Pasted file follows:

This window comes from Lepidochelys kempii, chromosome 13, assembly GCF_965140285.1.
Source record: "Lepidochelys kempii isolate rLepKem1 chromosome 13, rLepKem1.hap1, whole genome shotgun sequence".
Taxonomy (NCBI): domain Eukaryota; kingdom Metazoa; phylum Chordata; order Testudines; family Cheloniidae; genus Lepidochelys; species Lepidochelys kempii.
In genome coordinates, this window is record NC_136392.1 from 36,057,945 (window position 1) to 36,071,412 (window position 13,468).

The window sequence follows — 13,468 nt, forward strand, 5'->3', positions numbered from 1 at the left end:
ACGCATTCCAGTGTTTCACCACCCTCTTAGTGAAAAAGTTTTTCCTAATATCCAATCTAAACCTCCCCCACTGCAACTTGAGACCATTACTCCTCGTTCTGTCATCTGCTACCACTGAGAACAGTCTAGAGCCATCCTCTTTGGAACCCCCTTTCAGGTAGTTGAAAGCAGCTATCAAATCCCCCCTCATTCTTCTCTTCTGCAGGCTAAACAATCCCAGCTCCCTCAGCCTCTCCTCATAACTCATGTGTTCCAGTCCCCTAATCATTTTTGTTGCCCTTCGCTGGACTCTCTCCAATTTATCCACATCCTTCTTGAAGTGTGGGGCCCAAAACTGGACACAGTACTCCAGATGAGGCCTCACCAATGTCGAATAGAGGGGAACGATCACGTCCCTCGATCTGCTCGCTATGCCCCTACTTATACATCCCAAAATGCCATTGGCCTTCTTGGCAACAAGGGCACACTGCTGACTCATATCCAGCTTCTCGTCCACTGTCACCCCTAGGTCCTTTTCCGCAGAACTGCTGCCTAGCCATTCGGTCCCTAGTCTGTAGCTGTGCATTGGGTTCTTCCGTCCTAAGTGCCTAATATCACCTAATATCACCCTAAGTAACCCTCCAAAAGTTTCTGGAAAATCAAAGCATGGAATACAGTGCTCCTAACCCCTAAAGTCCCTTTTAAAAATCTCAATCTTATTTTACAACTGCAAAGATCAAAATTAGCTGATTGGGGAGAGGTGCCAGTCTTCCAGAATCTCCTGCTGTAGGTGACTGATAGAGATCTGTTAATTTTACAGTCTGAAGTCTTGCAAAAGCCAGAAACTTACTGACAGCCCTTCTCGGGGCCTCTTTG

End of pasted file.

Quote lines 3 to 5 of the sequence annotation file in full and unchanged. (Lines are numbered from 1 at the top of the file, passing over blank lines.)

Taxonomy (NCBI): domain Eukaryota; kingdom Metazoa; phylum Chordata; order Testudines; family Cheloniidae; genus Lepidochelys; species Lepidochelys kempii.
In genome coordinates, this window is record NC_136392.1 from 36,057,945 (window position 1) to 36,071,412 (window position 13,468).

The window sequence follows — 13,468 nt, forward strand, 5'->3', positions numbered from 1 at the left end: